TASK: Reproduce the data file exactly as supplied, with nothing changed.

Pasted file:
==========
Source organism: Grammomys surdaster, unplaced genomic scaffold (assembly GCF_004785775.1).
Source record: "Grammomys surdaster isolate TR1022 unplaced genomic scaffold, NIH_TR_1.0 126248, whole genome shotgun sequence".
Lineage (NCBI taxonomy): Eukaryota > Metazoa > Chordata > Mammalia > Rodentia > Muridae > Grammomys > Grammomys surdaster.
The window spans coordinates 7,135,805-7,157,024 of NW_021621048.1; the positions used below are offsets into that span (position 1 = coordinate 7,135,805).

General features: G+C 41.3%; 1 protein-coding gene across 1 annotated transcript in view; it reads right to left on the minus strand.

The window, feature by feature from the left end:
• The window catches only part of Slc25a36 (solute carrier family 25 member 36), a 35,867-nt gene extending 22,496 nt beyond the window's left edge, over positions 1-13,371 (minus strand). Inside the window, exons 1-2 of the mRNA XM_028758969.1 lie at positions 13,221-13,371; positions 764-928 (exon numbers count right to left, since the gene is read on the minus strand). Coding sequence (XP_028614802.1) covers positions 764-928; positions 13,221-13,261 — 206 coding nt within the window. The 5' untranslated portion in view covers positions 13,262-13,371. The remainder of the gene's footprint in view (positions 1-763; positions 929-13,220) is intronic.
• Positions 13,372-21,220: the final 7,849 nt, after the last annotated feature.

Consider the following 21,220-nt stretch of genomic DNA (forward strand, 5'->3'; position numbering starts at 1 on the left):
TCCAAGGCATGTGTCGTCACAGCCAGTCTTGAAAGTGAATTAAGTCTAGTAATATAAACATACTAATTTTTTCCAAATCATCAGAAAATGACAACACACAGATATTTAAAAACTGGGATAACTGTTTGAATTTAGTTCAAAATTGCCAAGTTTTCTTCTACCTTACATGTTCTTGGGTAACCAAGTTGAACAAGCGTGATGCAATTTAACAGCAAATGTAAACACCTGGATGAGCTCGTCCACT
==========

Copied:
Source organism: Grammomys surdaster, unplaced genomic scaffold (assembly GCF_004785775.1).
Source record: "Grammomys surdaster isolate TR1022 unplaced genomic scaffold, NIH_TR_1.0 126248, whole genome shotgun sequence".
Lineage (NCBI taxonomy): Eukaryota > Metazoa > Chordata > Mammalia > Rodentia > Muridae > Grammomys > Grammomys surdaster.
The window spans coordinates 7,135,805-7,157,024 of NW_021621048.1; the positions used below are offsets into that span (position 1 = coordinate 7,135,805).

General features: G+C 41.3%; 1 protein-coding gene across 1 annotated transcript in view; it reads right to left on the minus strand.

The window, feature by feature from the left end:
• The window catches only part of Slc25a36 (solute carrier family 25 member 36), a 35,867-nt gene extending 22,496 nt beyond the window's left edge, over positions 1-13,371 (minus strand). Inside the window, exons 1-2 of the mRNA XM_028758969.1 lie at positions 13,221-13,371; positions 764-928 (exon numbers count right to left, since the gene is read on the minus strand). Coding sequence (XP_028614802.1) covers positions 764-928; positions 13,221-13,261 — 206 coding nt within the window. The 5' untranslated portion in view covers positions 13,262-13,371. The remainder of the gene's footprint in view (positions 1-763; positions 929-13,220) is intronic.
• Positions 13,372-21,220: the final 7,849 nt, after the last annotated feature.

Consider the following 21,220-nt stretch of genomic DNA (forward strand, 5'->3'; position numbering starts at 1 on the left):
TCCAAGGCATGTGTCGTCACAGCCAGTCTTGAAAGTGAATTAAGTCTAGTAATATAAACATACTAATTTTTTCCAAATCATCAGAAAATGACAACACACAGATATTTAAAAACTGGGATAACTGTTTGAATTTAGTTCAAAATTGCCAAGTTTTCTTCTACCTTACATGTTCTTGGGTAACCAAGTTGAACAAGCGTGATGCAATTTAACAGCAAATGTAAACACCTGGATGAGCTCGTCCACT